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2015 Partial Elections: an Old Woman Wearing Rouge / 14ymedio, Miriam Celaya
Posted on January 25, 2015

Billboard for the 2008 parliamentary elections.
“Cuba in elections: without masters, without impositions”

14ymedio, Miriam Celaya, Havana, 19 January 2015 – Next spring, Cuba
will hold the first election process after the announcement of the
restoration of relations with the imperialist enemy. Everything
indicates that the authorities of the Island are ready to stand the test
of what the democratic makeup should look like to create an impression
of positive change. For this reason, they are rushing to create their
own mechanisms for “approval” with the democratic systems in the region.

If the US President wants to see democratic change in Cuba, the regime’s
double-dealers are working on it. After all, the old adage has already
stated it: “It is not enough to be Caesar’s wife; it is a must, in
addition, to appear so.” Though we Cubans are aware that the innovations
brought about by the hand of the same government that curtailed civil
liberties are only imitations of those dilapidated and unkempt old
buildings in order to prolong their existence, and that, in the popular
jargon we refer to as “an old woman wearing rouge.”

Last January 5th, the official Cuban press published a call of the State
Council to the midterm elections, “as established in the Constitution of
the Republic and Law #72 of October 29, 1992? in which delegates to the
municipal assemblies of the People’s Power will be “chosen” for a
“mandate” of two and a half years, subject to revocation.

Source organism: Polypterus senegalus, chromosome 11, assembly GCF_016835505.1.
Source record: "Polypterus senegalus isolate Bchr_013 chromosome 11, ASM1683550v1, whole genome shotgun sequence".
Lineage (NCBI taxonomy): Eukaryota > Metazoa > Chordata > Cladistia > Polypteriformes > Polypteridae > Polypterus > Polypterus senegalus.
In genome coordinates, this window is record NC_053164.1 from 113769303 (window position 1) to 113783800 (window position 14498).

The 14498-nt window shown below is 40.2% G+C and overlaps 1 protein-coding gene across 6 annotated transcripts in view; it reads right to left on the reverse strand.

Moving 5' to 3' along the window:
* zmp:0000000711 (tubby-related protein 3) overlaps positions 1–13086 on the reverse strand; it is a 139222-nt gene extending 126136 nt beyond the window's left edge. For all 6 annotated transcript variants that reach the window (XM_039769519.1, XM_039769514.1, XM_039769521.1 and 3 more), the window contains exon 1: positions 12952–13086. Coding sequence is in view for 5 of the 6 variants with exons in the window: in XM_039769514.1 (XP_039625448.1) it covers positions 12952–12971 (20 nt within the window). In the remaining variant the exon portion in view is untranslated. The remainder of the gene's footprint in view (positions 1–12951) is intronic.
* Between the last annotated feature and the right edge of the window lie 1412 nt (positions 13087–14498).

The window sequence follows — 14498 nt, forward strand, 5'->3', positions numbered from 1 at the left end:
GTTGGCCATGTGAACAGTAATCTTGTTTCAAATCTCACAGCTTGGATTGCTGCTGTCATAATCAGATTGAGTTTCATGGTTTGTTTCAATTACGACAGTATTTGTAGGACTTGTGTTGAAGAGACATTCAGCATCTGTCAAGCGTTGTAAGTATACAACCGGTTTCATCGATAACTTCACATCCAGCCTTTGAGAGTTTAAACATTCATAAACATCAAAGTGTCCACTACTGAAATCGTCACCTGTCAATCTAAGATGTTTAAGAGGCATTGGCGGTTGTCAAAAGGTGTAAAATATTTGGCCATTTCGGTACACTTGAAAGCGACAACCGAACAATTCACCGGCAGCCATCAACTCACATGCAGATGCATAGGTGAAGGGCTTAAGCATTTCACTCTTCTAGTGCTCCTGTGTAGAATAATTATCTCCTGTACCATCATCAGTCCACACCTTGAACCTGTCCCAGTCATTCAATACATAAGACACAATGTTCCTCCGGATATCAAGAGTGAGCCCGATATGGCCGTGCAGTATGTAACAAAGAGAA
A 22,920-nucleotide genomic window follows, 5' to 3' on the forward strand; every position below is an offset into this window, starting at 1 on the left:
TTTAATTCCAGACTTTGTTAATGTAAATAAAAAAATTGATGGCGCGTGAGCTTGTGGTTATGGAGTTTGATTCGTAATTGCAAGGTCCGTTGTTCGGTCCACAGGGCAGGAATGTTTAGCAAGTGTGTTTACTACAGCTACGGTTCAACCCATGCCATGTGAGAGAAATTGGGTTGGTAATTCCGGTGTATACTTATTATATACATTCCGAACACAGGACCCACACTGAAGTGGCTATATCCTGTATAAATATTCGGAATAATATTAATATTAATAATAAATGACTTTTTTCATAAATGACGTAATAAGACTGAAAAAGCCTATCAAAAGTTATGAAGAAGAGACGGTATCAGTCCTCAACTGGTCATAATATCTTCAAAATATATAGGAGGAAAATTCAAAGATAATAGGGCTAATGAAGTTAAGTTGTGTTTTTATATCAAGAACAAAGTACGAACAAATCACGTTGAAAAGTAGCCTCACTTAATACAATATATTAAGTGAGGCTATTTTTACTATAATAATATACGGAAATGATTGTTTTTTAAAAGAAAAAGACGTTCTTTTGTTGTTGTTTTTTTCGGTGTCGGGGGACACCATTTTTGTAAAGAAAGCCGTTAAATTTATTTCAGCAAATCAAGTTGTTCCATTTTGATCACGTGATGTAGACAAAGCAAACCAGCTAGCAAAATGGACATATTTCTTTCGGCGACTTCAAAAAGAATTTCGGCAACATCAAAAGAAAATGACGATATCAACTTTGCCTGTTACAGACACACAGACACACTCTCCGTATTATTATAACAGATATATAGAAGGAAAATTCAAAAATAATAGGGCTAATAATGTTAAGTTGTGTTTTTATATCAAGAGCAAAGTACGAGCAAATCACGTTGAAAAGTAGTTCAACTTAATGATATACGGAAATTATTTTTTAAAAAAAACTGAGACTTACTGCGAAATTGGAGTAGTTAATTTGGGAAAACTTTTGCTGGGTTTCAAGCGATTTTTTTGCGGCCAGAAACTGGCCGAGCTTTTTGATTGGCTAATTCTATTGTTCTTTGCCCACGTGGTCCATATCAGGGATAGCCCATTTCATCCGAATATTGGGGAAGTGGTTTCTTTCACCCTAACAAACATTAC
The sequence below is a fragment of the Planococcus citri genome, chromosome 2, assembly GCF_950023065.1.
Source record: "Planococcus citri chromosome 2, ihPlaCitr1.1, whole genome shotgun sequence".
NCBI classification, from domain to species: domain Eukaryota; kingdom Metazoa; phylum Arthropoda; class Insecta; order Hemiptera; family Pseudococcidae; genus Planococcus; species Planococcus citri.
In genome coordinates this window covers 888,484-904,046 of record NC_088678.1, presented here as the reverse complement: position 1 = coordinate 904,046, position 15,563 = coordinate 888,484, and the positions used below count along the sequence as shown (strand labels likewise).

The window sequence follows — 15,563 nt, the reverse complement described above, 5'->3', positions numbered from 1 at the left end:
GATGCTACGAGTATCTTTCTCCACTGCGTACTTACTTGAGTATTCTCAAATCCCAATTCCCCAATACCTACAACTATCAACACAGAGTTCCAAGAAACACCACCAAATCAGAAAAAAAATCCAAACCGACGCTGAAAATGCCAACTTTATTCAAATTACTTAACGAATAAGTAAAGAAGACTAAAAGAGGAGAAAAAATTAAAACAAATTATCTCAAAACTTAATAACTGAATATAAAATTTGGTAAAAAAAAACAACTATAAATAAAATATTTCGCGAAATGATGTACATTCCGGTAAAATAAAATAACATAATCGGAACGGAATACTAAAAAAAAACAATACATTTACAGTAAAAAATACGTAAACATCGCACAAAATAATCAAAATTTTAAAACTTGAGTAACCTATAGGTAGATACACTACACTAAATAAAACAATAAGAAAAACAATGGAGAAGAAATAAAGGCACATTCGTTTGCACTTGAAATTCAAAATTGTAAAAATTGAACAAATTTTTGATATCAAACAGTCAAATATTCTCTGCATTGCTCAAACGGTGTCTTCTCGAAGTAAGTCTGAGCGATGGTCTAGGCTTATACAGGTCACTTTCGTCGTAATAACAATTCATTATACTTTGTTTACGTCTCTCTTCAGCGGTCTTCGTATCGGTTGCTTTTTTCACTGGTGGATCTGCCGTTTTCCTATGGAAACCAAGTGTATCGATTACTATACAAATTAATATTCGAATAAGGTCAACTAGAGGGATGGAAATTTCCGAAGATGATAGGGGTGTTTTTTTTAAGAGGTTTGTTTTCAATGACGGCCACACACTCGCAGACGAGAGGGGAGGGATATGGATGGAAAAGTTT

The next day, the 17 members of the National Electoral Commission took
up their positions and received appropriate accreditation. They must
“organize, manage and validate the electoral acts”.

Granma newspaper reported the start of a “political and strengthening
process on the 55th Anniversary of the [Committees for the Defense
of the Revolution]”, at the municipal level, as part of which
“assemblies at the popular board level” were held on January 8th, and on
the 12th, they were held “at all zones of the CDR’s.” Such assembly
process sought to “improve the functioning of the leadership structures
of the CDR” from the grassroots level –on each city-block up to the
municipal and zone-specific committees, and at the same time the
“conditions of individuals who occupy charges at different levels of
management” were evaluated. According to the national CDR coordinator,
Carlos Rafael Miranda Martínez, this process ensured, among other
objectives, “to help support the election process and the incorporation
of young people.”

The first round of the process will take place on April 19th, 2015, the
second round, “at those constituencies where none of the candidates have
obtained more than 50% of the valid votes cast,” on the 26th.

The current Electoral Law in Cuba states that any citizen can be
nominated as a candidate for delegate by a show of hands in the
assemblies of each constituency, and subject to popular vote at the
polls to exercise that capacity. Election campaigns and political
parties are expressly forbidden, so it’s not a requirement that
delegates and deputies belong to the Cuban Communist Party (PCC), but
the PCC really runs the election process, plus governs the country de
facto. Therefore, all levels of government of the popular power are
subordinate to the PCC. In fact, party militancy is often a relevant
qualification when proposing a candidate for delegate.

In the succinct proposal process, selection of the candidates and voting